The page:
5. The hymn tradition readily accepts new contributions. The advent of the contemporary service has polarized old versus new, but that shouldn’t be the case. The single most toxic thing to traditional worship is the tendency to become a self-indulgent celebration of sentimentality, an old-time gospel hour for those of a certain age. But hymnody is a diverse and unbiased collection, adopting the best offerings of every generation into its ranks (even the occasional commercial worship song), as long as they are written for congregational singing.
6. Hymns naturally lend themselves to liturgical use. Contemporary songs are often used in “worship sets” (I like to call them “worship wave pools), extended periods of music featuring songs melded together, perhaps topically linked, but often without any eye toward theology or liturgical function. Hymns more easily fit into the pattern of historical Christian worship, giving the congregation the chance to gather together, proclaim the Word of the Lord, give thanks for God’s mighty acts in Jesus Christ, and to be sent out into Christian service. In this way, hymns become the work of the people, instead of the people’s entertainment.
7. You can do Beer and Hymns!
8. Hymns remind us that we don’t worship to attract unbelievers. Hymns don’t mimic popular style in word or music. They are distinctively different songs with a distinctively different vocabulary for a distinctively different covenant people. I love the way former United Methodist Bishop and Duke Professor Will Willimon describes this peculiar sound to a questioning student.
“Well you’ll notice that you won’t hear any of this kind of music on MTV. This is different kind of music. You had to get up, get dressed, and come down here at an inconvenient hour of the day to hear music like this. Check out the Ten Commandments. It says that thing about ‘honor your father and your mother.’ This is our attempt to do that in a small way. To be a Christian is to find yourself moving to a different rhythm, a different beat.”
9. Hymns unite generations of Christian people. With all the technological connections at our fingertips, it’s ironic that we live in a society in which we are horribly disconnected from basic human interaction. When we sing hymns in our churches, we are uniting with those around us in a fantastically corporate, sensory experience. When we sing hymns of the past, we are sharing in faith with those who have gone before us.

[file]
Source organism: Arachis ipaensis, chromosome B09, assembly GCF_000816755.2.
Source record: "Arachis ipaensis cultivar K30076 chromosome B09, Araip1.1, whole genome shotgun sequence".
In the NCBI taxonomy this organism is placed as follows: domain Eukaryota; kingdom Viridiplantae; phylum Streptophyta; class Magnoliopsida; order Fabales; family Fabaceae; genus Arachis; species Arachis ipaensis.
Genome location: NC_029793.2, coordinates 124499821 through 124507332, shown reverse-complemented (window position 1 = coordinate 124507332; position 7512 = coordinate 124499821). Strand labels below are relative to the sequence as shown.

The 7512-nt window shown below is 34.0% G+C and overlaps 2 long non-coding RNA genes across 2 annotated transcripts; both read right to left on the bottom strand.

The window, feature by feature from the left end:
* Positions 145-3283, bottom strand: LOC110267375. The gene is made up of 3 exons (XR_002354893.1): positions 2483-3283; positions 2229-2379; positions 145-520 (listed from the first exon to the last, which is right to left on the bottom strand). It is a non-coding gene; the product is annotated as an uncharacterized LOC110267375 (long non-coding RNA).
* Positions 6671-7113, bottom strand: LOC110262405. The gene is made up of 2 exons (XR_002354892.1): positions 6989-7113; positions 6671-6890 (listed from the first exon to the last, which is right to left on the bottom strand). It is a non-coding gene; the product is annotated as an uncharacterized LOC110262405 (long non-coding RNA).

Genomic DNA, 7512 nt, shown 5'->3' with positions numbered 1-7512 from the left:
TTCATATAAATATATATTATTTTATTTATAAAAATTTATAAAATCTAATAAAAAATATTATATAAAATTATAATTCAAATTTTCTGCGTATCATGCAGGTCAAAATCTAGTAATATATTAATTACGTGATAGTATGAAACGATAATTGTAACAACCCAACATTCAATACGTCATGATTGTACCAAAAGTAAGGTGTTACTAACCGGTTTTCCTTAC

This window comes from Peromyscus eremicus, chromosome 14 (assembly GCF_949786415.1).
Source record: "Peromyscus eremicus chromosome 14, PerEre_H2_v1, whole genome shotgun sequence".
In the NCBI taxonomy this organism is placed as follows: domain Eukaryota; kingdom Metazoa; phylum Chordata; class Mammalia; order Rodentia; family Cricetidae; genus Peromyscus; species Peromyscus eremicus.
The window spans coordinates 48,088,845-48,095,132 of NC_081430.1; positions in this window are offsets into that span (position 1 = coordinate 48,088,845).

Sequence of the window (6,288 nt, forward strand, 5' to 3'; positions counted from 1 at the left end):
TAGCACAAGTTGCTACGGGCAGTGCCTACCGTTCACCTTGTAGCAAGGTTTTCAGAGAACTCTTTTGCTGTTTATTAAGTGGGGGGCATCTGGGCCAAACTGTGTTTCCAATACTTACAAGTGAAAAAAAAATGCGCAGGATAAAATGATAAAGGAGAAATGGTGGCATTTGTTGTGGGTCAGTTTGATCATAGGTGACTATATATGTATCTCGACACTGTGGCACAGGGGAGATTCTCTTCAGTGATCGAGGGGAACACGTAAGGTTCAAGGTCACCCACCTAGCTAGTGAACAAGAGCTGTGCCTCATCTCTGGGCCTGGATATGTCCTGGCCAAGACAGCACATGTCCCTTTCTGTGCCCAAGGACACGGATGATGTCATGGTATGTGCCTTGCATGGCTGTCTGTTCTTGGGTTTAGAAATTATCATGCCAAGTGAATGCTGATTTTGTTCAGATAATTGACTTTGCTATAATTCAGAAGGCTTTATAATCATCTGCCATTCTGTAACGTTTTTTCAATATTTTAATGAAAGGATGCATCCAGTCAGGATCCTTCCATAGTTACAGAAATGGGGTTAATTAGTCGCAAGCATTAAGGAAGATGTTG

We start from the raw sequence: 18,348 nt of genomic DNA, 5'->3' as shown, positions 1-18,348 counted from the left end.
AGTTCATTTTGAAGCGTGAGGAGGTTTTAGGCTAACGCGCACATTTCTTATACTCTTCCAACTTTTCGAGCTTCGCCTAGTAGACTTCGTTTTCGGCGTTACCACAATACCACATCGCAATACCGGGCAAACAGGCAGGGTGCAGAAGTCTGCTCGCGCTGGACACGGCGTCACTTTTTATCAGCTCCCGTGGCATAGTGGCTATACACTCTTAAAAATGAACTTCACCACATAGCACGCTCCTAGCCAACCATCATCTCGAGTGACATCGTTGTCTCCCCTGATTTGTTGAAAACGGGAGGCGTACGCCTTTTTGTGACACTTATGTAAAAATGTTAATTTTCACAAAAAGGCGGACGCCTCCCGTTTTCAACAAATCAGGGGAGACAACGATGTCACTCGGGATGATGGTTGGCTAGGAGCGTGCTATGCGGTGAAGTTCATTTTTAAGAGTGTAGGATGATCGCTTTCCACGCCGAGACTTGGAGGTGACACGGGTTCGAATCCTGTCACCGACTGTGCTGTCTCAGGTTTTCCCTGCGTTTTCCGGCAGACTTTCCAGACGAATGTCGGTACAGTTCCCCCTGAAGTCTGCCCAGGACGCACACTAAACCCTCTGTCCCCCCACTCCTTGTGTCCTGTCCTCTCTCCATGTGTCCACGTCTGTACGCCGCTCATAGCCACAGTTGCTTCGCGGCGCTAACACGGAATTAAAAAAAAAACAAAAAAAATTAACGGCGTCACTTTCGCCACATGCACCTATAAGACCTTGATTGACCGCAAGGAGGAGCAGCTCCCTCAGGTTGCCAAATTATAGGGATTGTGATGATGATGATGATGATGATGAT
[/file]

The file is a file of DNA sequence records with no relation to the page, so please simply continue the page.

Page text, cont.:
The modern church tends to behave as if the crucifixion happened sometime in the mid-90s, as if Tom Brokaw interrupted a first-season Friends episode to break the news. Both of these extremes are toxic. All worship is historic because it recalls the creative and redemptive acts of God. All worship is contemporary, because we’re doing it now. All worship is future, because it foretells the coming resurrection, when the curse will be broken and all will be set aright.
Until then, we come together as God’s people, singing, speaking, preaching, and praying the old, old story, so that we might be remade further into Christ’s likeness. Hymn-singing auto-corrects the blind spots in our modern faith understandings. By allowing the witness of previous generations into our worship, we are presented with a more complete picture of what it means to be a person of faith in our own time. And along with new hymns of our own creation, we pass on the faith of the saints who’ve gone before to our children and children’s children.
For too long now, hymn-singing has been left as just another cold dessert choice in the worship cafeteria. Just for those of “a certain age.” Just for those who “desire more tradition in their worship experience.” It’s time those days were over. It’s time to teach our churches how to sing hymns once again. Before it’s too late, and the rich tradition is gone for good.
Flickr, Drew Coffman, creative commons 2.0